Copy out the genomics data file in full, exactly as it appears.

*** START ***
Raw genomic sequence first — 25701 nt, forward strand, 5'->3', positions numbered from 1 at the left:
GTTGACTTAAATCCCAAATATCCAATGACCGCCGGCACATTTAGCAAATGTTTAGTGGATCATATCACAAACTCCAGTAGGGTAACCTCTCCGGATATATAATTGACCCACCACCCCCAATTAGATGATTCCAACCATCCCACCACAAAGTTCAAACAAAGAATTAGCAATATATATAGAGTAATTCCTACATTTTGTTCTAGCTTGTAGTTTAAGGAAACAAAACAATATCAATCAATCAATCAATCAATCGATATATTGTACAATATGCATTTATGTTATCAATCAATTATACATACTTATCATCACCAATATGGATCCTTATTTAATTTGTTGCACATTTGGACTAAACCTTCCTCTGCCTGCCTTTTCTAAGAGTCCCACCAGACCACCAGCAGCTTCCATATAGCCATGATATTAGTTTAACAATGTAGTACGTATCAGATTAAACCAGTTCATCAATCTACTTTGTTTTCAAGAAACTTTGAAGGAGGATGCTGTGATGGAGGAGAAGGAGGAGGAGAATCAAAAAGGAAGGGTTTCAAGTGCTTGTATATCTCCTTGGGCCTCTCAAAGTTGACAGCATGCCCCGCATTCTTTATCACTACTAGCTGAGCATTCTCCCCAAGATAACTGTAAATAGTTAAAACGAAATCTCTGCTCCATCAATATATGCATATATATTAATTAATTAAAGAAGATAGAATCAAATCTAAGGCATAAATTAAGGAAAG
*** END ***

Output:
Raw genomic sequence first — 25701 nt, forward strand, 5'->3', positions numbered from 1 at the left:
GTTGACTTAAATCCCAAATATCCAATGACCGCCGGCACATTTAGCAAATGTTTAGTGGATCATATCACAAACTCCAGTAGGGTAACCTCTCCGGATATATAATTGACCCACCACCCCCAATTAGATGATTCCAACCATCCCACCACAAAGTTCAAACAAAGAATTAGCAATATATATAGAGTAATTCCTACATTTTGTTCTAGCTTGTAGTTTAAGGAAACAAAACAATATCAATCAATCAATCAATCAATCGATATATTGTACAATATGCATTTATGTTATCAATCAATTATACATACTTATCATCACCAATATGGATCCTTATTTAATTTGTTGCACATTTGGACTAAACCTTCCTCTGCCTGCCTTTTCTAAGAGTCCCACCAGACCACCAGCAGCTTCCATATAGCCATGATATTAGTTTAACAATGTAGTACGTATCAGATTAAACCAGTTCATCAATCTACTTTGTTTTCAAGAAACTTTGAAGGAGGATGCTGTGATGGAGGAGAAGGAGGAGGAGAATCAAAAAGGAAGGGTTTCAAGTGCTTGTATATCTCCTTGGGCCTCTCAAAGTTGACAGCATGCCCCGCATTCTTTATCACTACTAGCTGAGCATTCTCCCCAAGATAACTGTAAATAGTTAAAACGAAATCTCTGCTCCATCAATATATGCATATATATTAATTAATTAAAGAAGATAGAATCAAATCTAAGGCATAAATTAAGGAAAG